Comics : The Pulse #3
This review was first published on: 2004.
Jonah Jameson recently set up "The Pulse", a Daily Bugle supplement covering in-depth stories related to the super-hero crowd. Featuring Bugle Staff Writers Ben Urich and Kat Farrell, it also employs former private eye (and ex-super-hero) Jessica Jones as a consultant.
The happenings at The Pulse are quickly overshadowed when new Daily Bugle reporter Terri Kidder goes missing. Those of us who read last month's issue know that she got wind of some mysterious disappearances at Oscorp, and tricked her way into an interview with Oscorp CEO Norman Osborn, with fatal consequences. Her body washes ashore the next day. Jameson is not pleased.
The Pulse #3
Jul 2004 : SM Guest
Summary: Spider-Man Appears
Arc: Part 3 of "Thin Air"
|Articles: Green Goblin I (Norman Osborn)|
Jameson gathers his staff, and tells them he wants the Bugle to "take care of its own". He wants to beat the police to finding out who killed Terri, and so he sets his team to work. Jessica meanwhile is struggling with her boyfriend (and father of her unborn child) Luke Cage. Cage doesn't want the high profile that will come from Jessica taking the job - but they need the health care, and he relents.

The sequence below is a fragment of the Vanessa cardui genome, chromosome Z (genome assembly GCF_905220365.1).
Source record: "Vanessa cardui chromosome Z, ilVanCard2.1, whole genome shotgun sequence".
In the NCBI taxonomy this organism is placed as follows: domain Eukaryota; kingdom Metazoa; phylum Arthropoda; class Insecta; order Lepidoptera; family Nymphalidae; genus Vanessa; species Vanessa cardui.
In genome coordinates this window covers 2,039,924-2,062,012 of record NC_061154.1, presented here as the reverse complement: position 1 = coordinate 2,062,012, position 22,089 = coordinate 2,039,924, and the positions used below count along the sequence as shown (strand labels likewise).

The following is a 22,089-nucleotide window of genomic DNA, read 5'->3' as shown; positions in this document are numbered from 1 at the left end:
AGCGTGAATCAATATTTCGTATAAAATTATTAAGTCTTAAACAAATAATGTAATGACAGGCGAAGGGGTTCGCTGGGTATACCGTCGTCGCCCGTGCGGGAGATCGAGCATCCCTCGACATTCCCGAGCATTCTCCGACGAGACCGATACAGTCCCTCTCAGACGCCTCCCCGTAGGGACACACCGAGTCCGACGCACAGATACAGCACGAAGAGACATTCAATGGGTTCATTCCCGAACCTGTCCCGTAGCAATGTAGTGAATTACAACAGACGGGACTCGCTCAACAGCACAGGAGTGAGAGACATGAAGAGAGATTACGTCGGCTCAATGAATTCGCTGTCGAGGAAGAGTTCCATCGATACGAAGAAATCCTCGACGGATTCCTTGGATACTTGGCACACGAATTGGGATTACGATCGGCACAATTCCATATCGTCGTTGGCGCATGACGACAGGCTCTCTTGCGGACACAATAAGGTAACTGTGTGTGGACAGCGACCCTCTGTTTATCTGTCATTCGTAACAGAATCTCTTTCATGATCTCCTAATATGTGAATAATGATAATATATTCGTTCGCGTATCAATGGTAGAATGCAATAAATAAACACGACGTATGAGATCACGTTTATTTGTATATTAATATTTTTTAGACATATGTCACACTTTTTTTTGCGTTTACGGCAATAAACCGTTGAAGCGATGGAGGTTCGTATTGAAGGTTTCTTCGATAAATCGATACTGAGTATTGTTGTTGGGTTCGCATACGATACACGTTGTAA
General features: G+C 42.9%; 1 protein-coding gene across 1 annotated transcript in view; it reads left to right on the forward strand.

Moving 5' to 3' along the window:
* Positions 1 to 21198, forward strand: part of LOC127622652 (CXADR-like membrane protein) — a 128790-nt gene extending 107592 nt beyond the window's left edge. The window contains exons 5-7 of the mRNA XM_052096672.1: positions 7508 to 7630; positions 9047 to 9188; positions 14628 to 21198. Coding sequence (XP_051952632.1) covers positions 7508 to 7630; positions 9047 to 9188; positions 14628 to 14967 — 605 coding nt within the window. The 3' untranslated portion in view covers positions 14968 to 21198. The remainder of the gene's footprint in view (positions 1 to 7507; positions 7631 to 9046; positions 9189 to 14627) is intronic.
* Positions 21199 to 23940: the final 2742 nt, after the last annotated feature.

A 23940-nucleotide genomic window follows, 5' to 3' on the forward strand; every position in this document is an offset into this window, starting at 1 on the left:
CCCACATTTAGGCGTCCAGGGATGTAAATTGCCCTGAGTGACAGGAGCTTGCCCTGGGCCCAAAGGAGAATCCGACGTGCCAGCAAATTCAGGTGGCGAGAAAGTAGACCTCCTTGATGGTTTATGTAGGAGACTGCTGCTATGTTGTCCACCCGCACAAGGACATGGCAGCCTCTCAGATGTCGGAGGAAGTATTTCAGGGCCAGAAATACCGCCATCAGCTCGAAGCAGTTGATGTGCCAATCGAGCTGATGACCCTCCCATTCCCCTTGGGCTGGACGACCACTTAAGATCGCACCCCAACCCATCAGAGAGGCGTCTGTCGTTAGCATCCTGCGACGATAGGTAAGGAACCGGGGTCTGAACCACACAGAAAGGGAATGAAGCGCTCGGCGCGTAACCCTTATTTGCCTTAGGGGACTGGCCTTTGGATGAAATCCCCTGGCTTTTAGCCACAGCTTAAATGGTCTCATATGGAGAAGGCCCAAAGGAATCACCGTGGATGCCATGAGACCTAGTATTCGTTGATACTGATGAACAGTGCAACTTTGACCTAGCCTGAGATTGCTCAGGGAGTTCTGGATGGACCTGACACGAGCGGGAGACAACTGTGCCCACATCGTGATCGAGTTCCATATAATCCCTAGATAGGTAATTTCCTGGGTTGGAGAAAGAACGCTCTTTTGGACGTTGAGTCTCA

Kat Farrell goes sniffing down the morgue, and learns that Terri was strangled by a tall strong man, and then dropped from a great height. That makes it look like a super-powered case.
Ben Urich manages to catch a voicemail to Terri from her friend Sheryl, Terri's friend who put her on to the Oscorp story. Sheryl hasn't heard about what happened, but she has cold feet and wants Terri to back off before she gets in trouble. Oscorp. Osborn. Ben knows who Norman really is.
Urich picks up the phone and calls Peter Parker. "We need to talk... it's important. It's about Norman Osborn."
There's a long silence at the other end of the phone. For years, Ben knew Daredevil's secret identity. Just how much does Norman know about Peter Parker?
Pulse is slow and steady. Bendis doesn't necessarily achieve less with a single issue than other writers... but he does tend to invest the time in the key parts of the story. Where other writers will fill pages with mindless side-encounters, Bendis will use dialog, and time-lapse silent sequences to set characterisations and establish mood.
I like it. This is a sound comic. Four webs.